Initiative-1639 has been the root of controversy ever since supporters began asking for signatures. It became even more complicated when the Washington Supreme Court overturned a Thurston County judges decision after the judge initially threw out over 300,000 signatures saying the petition didn’t follow election law claiming it was unreadable.
Robin Ball owner of Sharp Shooting Range in Spokane, is leading the charge in Eastern Washington when it comes to Initiative-1639. She believes the ballot measure infringes on law-abiding gun owners.
“1639 goes too far in restricting the gun rights of law-abiding citizens especially in that category where we register them to vote at 18 and they can’t buy a firearm but we’ll send them off to war at 18,” said Ball, who isn’t a supporter of the initiative.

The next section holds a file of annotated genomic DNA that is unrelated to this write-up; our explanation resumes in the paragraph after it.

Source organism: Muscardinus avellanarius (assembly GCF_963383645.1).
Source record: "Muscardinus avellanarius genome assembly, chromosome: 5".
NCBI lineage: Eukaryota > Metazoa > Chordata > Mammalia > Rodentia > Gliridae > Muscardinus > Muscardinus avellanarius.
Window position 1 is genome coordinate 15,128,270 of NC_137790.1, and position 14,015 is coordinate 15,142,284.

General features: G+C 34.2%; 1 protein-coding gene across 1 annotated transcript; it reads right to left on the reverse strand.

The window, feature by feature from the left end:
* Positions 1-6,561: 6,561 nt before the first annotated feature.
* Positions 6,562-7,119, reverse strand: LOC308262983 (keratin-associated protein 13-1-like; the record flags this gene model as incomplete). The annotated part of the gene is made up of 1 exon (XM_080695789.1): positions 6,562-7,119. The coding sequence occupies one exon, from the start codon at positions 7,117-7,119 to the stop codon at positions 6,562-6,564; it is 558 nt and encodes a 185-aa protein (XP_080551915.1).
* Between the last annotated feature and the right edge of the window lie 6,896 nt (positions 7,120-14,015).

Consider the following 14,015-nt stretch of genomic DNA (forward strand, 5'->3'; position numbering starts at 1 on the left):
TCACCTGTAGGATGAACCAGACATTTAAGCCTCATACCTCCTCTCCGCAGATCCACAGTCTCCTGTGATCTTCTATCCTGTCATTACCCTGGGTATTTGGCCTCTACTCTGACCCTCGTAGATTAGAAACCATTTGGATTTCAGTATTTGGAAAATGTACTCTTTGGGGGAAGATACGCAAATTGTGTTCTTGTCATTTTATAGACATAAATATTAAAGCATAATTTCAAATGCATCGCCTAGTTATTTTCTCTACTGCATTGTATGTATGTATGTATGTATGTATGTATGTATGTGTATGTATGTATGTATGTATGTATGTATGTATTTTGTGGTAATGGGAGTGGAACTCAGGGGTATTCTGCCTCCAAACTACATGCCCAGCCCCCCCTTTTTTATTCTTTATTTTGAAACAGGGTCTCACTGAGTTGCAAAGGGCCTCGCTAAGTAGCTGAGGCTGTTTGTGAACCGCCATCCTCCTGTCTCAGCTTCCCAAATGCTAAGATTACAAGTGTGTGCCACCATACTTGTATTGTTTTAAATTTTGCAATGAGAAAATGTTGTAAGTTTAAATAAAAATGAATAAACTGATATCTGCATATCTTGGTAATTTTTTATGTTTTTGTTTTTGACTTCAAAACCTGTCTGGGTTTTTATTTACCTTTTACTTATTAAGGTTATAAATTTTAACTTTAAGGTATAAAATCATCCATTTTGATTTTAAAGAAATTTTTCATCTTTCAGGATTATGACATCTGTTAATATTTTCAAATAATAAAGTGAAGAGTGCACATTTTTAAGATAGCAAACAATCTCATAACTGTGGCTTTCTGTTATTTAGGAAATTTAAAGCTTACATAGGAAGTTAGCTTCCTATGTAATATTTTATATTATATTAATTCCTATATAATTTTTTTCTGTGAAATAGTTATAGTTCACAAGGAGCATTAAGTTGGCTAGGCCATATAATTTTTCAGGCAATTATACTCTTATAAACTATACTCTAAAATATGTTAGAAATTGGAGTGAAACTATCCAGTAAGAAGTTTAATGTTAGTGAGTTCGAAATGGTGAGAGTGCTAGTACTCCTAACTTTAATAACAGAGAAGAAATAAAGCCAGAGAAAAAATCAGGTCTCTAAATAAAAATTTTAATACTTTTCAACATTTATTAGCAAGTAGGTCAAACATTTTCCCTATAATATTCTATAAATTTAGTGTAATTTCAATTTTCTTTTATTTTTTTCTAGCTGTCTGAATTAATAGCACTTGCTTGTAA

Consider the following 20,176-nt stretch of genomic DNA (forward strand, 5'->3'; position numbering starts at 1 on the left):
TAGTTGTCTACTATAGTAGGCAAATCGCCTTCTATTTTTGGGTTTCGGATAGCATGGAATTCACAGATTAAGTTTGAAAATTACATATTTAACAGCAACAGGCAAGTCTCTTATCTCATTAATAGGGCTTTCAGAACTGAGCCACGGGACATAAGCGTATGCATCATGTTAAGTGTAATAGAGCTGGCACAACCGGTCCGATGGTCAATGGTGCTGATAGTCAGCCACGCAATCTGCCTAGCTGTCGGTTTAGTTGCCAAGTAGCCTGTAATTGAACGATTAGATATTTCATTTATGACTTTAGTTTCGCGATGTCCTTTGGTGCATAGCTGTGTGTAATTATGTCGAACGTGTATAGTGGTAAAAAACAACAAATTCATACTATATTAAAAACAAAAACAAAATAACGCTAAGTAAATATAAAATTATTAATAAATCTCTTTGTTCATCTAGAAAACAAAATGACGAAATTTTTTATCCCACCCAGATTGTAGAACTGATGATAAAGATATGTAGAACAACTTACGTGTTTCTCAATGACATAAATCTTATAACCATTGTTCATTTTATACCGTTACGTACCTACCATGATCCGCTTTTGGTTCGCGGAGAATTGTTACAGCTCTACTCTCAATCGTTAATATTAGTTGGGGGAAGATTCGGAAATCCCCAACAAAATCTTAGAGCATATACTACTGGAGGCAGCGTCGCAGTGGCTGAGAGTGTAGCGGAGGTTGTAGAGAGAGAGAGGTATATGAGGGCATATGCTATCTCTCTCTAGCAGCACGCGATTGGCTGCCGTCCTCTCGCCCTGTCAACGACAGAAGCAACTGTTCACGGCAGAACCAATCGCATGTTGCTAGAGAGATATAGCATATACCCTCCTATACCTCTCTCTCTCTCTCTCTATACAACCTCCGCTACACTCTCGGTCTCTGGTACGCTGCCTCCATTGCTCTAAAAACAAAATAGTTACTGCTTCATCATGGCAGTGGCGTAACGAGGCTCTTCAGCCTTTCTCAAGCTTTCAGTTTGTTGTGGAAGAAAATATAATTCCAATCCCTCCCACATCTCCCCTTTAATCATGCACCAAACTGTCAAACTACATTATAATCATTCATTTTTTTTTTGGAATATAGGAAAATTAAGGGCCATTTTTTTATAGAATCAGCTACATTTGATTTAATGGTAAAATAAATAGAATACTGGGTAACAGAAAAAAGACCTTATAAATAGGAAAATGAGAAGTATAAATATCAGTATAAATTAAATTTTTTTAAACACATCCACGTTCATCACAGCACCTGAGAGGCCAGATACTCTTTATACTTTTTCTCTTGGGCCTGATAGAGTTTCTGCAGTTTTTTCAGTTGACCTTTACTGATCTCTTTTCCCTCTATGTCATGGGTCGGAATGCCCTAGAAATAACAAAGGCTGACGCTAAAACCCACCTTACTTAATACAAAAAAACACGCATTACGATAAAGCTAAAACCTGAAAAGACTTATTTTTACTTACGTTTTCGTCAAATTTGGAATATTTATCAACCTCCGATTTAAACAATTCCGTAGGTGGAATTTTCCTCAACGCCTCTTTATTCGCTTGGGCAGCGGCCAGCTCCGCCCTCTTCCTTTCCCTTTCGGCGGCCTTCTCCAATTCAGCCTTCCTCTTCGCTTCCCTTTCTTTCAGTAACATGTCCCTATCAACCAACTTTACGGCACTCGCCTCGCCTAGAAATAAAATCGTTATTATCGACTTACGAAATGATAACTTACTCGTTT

Initiative 1639 would not only raise the age to purchase a semi-automatic rifle from 18 to 21, it would also expand background checks for those purchasing semi-automatic rifles. The initiative would also label ordinary and entirely legal hunting guns, competitive shooting rifles, and target shooting rifles as “assault rifles.”
Campaign manager Stephen Paolini for Vote Yes on I-1639 says this initiative is based on the best available data in Washington state on gun violence.
“I Think we have done a great job. We stay within the bounds of the second amendment, and our personal mission is to balance rights with responsibilities and whats in I-1639 it’s not going to affect responsible gun owners period,” said Paolini.
Initiative 1639 if passed would also hold gun owners accountable if an unauthorized person had access and would use the firearm to harm themselves or others. The initiative also would require gun stores to offer secure storage devices.
Ball disagrees with I-1639 and says the age requirement is the biggest issue because the training and background checks are already there.
“The number one issue for us. There’s so many, but one of them is raising the age from 18-21 to be able to buy a rifle,” said Ball.